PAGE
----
We have a pretty interesting mix of Apps this week. First up, I take a look at an app that turns your iPad into a weather station. I’ve also got a look at the return of everyone’s favorite open-source media player to the App Store. Finally, I tell you about the iPad version of the note taking app from the snarkiest Apple blogger.
Storm is a new weather app that gives you a ton of information. Though it is a universal app, most of its appeal can be found on the iPad. I have been a big fan of Dark Sky and its near prescient ability to tell me when it’s time to wake early to shovel. The app has never really been at home on the iPad. It’s a portrait only app, and it just doesn’t feel at home on the device.
Storm has the opposite problem. It’s crowded and awkward on the iPhone, but on the iPad it’s perfect. You get a ton of data, hourly forecasts, radar, graphs of data, as well as historical info. You can set multiple locations, so you can dream about the weather at your future vacation home in Maui. You get that same data on the iPhone, but on the 5S it feels crowded. The app does have a big banner ad that you can remove via a$1.99 IAP.
What’s Good: Excellent weather app, a huge variety of data.
What Sucks: Doesn’t look right on the iPhone.
Buy it?: If you’ve got an iPad and are a huge weather nerd, don’t miss out on Storm. Pick it up on the App Store for free.
I think that you can easily make the case that pictures are the source of personal information that people often overlook. No, not forgetting to not tag your friend who called in to go out on St. Patrick’s Day. Geotagging all your cat pictures might make it pretty clear where you live. That doesn’t bother everyone, but if you want to post a picture without sharing location, that’s where deGeo comes in.
You simply select a picture, and then either share it to Facebook or Twitter. If you don’t want to share, you can save your cleaned photo back to the camera roll. You can also use the app to see the current location info attached to your photo. This is a simple utility but very useful if you’re concerned about privacy.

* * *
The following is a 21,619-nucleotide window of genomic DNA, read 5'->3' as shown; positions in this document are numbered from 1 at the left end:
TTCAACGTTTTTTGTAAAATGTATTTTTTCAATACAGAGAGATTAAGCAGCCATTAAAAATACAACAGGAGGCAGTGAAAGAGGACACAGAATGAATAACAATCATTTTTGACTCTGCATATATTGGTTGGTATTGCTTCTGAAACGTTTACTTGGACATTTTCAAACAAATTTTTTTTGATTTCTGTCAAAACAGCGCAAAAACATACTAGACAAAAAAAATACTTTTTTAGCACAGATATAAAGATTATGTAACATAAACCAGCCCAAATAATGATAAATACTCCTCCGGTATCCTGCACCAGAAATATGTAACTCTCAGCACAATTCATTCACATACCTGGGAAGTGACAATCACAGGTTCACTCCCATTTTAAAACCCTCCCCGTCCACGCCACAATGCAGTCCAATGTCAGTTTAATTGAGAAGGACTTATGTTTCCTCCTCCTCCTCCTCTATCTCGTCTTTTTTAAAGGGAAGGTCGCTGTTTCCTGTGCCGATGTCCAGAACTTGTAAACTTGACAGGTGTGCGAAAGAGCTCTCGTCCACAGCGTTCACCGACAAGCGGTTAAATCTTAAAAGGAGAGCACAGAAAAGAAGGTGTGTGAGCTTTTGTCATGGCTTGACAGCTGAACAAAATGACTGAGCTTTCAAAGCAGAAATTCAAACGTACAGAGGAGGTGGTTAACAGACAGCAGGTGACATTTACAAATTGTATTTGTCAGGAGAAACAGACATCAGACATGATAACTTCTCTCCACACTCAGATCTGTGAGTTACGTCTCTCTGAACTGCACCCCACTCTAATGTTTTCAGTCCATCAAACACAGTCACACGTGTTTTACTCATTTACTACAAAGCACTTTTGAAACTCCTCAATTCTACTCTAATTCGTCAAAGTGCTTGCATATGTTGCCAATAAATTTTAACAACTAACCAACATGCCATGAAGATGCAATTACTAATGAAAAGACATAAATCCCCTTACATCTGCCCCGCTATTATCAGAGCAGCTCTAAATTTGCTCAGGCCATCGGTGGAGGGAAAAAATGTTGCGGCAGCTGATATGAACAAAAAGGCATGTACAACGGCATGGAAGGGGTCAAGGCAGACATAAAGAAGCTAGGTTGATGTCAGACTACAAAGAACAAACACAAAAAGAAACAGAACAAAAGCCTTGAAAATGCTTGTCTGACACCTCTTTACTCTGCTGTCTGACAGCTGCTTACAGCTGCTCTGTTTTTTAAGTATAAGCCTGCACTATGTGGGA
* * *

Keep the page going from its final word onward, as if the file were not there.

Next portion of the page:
What’s Good: Easy to use and share your photos.
What Sucks: Extension is a bit confusing, as it is just a window that says post. What this does is save a clean copy in the camera roll.
Buy it?: If you’re concerned about privacy via the photos you share, grab deGeo. Download it on the App Store for $1.99.
VLC is the go-to open source media player. Though its original audience were Linux users, it’s a huge help for a Mac user dealing with Windows-specific media formats. (Something less common these days.) VLC was released for iOS a few years ago, but due to some conflict with the DRM in the App Store, it was pulled from the store.
It has returned, with a lot of new features that make it more than a way to watch AVI and WMV files on your iPad. (Though it should be on your iPad for that reason alone.)
The new feature that stands out the most is the ability to connect to your media server right in the app.You can download files right in VLC and it will work in the background. You can stream from the app as well, so if you choose you can live most of your media life inside the app.
One 0f the more interesting things is the ability to connect to your device via Wi-Fi, using http://devicename.local in your web browser to upload files to your iPad/iPhone. I tried this a few times and wasn’t able to get it to work, but it finally took. I assume this had more to do with the size of the files than anything else.